Juan and his young urban family live in the countryside of Mexico. There, they enjoy and suffer a world that understands life in a different way. Juan wonders if those worlds are complementary or, truly, they fight unconsciously to eliminate one another. —Cinando
Carlos Reygadas Castillo is a Mexican filmmaker known for his three films Batalla en el Cielo, Japón and Stellet Licht (Luz Silenciosa). After Batalla en el Cielo he was known for his raw depiction of sex on his films and the use of old or ugly characters. With Stellet Licht Carlos competed once more for the Palm d’or at the 2007 edition of the Cannes Film Festival, and has become one of the most prominent writer/directors of modern cinema.
In 1987 Carlos Reygadas discovered his filmic passion after watching the films Andrei Tarkovsky. He studied Law in Mexico, afterwards he specialized in Armed Conflicts in London and worked for the United Nations.
In 1997 Carlos participated in a film competition in Belgium with his first short film, Maxhumain. Shortly after that, in 1999 he began writing his first long film: Japón, which he didn’t began to shoot until 2001. The film was presented at the Rotterdam Film Festival and received a special metion on the Caméra d’Or award at… read more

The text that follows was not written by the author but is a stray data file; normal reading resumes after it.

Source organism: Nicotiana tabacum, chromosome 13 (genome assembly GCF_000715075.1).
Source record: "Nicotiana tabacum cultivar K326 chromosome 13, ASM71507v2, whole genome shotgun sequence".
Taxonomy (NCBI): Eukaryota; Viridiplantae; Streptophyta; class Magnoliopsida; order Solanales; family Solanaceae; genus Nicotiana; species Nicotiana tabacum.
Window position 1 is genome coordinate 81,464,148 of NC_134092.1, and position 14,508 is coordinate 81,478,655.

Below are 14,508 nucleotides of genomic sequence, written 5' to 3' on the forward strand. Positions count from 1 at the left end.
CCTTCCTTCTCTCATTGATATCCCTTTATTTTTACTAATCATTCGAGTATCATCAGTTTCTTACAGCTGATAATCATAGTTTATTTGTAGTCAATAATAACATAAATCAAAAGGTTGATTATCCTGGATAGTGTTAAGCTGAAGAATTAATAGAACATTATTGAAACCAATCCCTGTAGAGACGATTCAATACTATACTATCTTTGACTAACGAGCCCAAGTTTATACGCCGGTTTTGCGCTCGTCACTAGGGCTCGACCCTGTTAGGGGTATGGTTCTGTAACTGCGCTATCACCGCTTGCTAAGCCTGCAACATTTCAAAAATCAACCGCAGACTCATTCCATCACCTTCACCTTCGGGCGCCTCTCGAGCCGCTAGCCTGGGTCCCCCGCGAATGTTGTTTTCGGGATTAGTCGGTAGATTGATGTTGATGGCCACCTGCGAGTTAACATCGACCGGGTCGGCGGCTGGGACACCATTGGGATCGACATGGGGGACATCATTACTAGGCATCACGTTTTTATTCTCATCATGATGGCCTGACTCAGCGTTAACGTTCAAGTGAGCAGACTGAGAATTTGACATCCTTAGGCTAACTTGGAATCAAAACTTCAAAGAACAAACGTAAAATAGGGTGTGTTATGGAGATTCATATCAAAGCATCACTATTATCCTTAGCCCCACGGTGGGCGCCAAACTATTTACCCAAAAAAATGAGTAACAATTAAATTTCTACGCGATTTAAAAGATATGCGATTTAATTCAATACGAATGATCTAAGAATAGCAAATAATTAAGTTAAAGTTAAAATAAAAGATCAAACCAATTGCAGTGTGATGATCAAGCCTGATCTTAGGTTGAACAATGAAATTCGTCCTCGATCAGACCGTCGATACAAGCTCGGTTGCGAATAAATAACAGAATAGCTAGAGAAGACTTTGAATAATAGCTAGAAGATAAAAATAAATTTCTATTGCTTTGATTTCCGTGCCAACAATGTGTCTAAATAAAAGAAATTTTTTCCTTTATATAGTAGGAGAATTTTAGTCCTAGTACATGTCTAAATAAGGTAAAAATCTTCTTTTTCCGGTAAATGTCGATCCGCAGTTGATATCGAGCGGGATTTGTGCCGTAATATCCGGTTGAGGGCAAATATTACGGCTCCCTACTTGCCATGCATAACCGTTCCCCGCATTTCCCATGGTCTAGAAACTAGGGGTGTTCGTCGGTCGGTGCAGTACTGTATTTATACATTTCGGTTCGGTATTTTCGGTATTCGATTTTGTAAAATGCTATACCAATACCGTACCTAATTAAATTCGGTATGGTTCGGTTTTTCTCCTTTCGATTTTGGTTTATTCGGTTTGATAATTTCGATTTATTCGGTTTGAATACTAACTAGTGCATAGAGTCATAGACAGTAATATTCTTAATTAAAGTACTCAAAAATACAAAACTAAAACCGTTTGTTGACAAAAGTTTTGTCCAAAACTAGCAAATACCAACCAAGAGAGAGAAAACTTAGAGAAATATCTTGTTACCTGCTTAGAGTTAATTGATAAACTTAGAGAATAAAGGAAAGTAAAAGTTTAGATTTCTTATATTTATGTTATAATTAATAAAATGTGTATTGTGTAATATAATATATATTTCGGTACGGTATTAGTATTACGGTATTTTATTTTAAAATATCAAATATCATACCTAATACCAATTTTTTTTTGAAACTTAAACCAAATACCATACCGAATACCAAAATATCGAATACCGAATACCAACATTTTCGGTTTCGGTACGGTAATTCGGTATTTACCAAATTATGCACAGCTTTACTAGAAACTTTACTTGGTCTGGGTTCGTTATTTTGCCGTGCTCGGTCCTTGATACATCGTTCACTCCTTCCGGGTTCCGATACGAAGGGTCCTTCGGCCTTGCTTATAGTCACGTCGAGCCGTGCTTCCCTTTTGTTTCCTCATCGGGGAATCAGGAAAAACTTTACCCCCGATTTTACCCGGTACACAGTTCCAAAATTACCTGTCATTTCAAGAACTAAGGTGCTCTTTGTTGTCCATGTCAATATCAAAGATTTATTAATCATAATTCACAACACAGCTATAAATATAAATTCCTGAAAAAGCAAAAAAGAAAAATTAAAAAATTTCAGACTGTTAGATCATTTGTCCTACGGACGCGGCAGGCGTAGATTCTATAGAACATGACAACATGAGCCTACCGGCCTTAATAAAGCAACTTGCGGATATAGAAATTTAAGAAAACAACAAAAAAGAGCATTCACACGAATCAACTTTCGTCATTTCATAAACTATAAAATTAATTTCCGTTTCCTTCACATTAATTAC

A difficult work. My initial response is a positive one, though with some reservations. Reygadas presents a clear vision, though some of his aesthetic choices are distracting (e.g. the water drop lens effect). His expressionist approach to the story is borderline pretentious but also enchanting. Ultimately an absorbing work and better paced than Silent Light. Thematically complex and rewarding, if not entirely fresh.
Mind = Blown. Reygadas is a hero of mine and he may have just topped Battle in Heaven with this one in my books. Transcendent.
Expertly made, with beautiful compositions throughout of the rural mountains of Mexico, I especially loved the distortion effect on the lens: the extended scene up in the trees was sublime. However, these interesting, non-linear episodes seemed like outtakes of a larger drama & story that could have been brought more to the forefront. This is a film that's meant to be seen & heard on the big screen along.
An evaluation of the feature films programmed in TIFF’s Wavelengths section.
The third entry of our two-critic TIFF correspondence highlights films by Reygadas, Assayas, Bertolucci and Baumbach.
The Palme d’Or goes to Michael Haneke’s Amour. Also, a comprehensive list of all the award winners.
Léos Carax’s long-awaited return to Cannes is a loud one, and Carlos Reygadas’ Post Tenabras Lux sounds like a divisive highlight.
On the opening day of the 2012 Cannes Film Festival: a poster round-up of the films in competition.
I tip my hat to Reygadas for doing something unusual, but that’s where my praise stops for this thing.
I’ve always wondered if Reygadas has even seen a film other than those of Tarkovsky. Frankly… read review
Carlos Reygadas is one of the few exhilarating filmmakers alive and actively making movies. His films are never easy viewing. His films’ images and his films’ soundtrack stun your senses with their… read review